The Power of Powerless Communication

Susan Cain, author of QUIET: The Power of Introverts in a World That Can’t Stop Talking, recently wrote a very interesting piece for The Huffington Post on “powerless communication”. We at Speaking that Connects frequently stress the immense power of communication, so how exactly can it be powerless?

It is really a matter of whether someone’s communication style is more overt and forceful, or more subtle and passive. People who make suggestions have a less powerful communication style than people who make demands, yet our more passive peers are better influencers. Why is that?

In sales, a soft approach is often more successful because buyers are more likely to feel like their needs are being taken into consideration than when a salesperson comes on strong right from the beginning. Think of the strongest sales approaches used today, such as telemarketing and door-to-door sales. How often do we actually purchase from people who use these methods? These approaches are often viewed as harassment and have inspired Do Not Call lists. Another hard selling method is the infomercial. Think about how much time you spend mocking these ads versus taking them seriously.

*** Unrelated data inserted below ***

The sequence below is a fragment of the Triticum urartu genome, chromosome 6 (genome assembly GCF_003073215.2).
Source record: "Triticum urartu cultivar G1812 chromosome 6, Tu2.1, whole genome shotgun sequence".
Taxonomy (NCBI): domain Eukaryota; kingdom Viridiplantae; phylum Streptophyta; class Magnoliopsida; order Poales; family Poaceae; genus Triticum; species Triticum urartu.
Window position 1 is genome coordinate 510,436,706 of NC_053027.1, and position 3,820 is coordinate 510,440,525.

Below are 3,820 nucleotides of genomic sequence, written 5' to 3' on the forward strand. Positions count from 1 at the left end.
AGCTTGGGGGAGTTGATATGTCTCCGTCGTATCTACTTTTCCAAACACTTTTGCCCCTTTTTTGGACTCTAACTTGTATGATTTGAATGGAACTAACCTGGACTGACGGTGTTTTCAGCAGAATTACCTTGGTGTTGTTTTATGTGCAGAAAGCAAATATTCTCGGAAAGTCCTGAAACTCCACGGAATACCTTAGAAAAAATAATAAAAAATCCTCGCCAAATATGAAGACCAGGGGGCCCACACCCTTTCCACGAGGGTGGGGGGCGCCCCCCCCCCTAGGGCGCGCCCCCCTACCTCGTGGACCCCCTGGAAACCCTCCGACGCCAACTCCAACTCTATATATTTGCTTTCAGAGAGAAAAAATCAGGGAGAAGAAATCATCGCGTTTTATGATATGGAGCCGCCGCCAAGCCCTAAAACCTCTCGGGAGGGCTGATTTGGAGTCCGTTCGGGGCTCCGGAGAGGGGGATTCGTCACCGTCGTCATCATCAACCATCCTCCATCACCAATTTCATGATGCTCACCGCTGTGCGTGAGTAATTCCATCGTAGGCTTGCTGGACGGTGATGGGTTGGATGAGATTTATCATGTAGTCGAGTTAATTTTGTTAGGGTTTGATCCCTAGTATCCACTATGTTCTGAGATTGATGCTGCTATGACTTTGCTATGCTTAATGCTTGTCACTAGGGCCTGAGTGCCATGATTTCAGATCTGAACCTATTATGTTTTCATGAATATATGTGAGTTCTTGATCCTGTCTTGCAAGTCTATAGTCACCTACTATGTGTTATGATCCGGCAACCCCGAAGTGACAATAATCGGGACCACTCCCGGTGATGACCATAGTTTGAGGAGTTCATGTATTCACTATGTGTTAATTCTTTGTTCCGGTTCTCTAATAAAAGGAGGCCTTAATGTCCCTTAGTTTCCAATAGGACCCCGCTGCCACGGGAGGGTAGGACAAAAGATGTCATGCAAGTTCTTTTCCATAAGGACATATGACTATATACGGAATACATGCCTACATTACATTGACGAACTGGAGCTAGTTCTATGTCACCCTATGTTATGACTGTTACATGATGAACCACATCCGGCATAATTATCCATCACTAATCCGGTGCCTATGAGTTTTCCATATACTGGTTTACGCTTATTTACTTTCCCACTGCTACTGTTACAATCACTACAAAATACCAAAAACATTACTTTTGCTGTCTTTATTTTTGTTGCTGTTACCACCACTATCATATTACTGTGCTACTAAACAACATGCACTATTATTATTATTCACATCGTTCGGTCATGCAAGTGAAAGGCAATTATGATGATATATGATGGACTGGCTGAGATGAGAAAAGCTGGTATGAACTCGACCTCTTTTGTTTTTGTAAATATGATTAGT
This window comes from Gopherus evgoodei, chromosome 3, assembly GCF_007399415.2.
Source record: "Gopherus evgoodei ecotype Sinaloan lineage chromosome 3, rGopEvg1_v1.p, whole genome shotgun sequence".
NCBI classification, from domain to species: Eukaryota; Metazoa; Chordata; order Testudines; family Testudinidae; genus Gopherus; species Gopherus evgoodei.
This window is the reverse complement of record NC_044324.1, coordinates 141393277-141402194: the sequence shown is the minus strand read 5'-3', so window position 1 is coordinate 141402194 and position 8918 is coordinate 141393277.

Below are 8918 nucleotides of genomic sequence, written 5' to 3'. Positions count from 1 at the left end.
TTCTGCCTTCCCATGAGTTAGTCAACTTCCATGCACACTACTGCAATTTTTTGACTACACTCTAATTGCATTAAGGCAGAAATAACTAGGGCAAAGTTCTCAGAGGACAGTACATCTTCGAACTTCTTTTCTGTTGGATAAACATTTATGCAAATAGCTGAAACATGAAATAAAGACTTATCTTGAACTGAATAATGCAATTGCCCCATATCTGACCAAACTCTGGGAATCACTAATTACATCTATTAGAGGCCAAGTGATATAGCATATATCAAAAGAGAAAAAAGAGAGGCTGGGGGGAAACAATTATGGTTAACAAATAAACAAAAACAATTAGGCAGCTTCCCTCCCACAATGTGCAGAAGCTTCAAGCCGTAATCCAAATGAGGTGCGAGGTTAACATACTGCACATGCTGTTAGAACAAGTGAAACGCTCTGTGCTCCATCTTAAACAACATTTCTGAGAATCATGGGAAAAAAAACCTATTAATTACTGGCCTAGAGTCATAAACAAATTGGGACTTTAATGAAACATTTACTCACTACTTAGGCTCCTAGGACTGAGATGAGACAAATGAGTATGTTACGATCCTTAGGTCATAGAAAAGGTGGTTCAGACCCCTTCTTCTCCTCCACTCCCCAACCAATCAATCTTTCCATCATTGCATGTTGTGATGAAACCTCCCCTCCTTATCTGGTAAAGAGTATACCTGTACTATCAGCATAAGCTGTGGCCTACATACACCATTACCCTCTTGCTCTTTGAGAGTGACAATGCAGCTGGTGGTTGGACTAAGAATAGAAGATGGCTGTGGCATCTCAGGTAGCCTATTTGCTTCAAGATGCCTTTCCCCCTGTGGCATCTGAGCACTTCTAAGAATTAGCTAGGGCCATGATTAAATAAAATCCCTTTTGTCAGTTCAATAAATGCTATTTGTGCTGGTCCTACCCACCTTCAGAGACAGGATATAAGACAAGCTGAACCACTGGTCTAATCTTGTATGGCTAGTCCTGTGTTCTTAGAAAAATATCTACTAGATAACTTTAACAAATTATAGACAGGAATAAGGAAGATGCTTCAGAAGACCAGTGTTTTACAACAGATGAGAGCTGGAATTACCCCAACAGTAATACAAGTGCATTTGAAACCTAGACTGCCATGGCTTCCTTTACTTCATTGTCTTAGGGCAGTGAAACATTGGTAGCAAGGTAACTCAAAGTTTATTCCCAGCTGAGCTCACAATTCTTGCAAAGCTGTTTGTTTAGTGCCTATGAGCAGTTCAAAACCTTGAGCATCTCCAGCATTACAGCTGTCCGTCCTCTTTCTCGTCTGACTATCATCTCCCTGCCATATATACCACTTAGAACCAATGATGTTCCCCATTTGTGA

Overbearing communication styles are not just turn offs in sales situations, though. A recent article by The Telegraph details a survey that reveals the top reasons why people remove Facebook friends. The number one reason? Their Facebook friends bragged too much.

It is often said that confidence attracts people and improves life in many other ways, but even in this case, there really can be too much of a good thing. Saturday Night Live even created the series of Penelope sketches based on this concept. Maybe not quite as well-known as Debbie Downer, Penelope always alienates people just as much as Debbie does:–traffic-school/n12209/ 

Maybe instead of feeling pity for introverts, we should celebrate them. After all, they seem to know a few tricks the extroverts don’t.

Speaking that Connects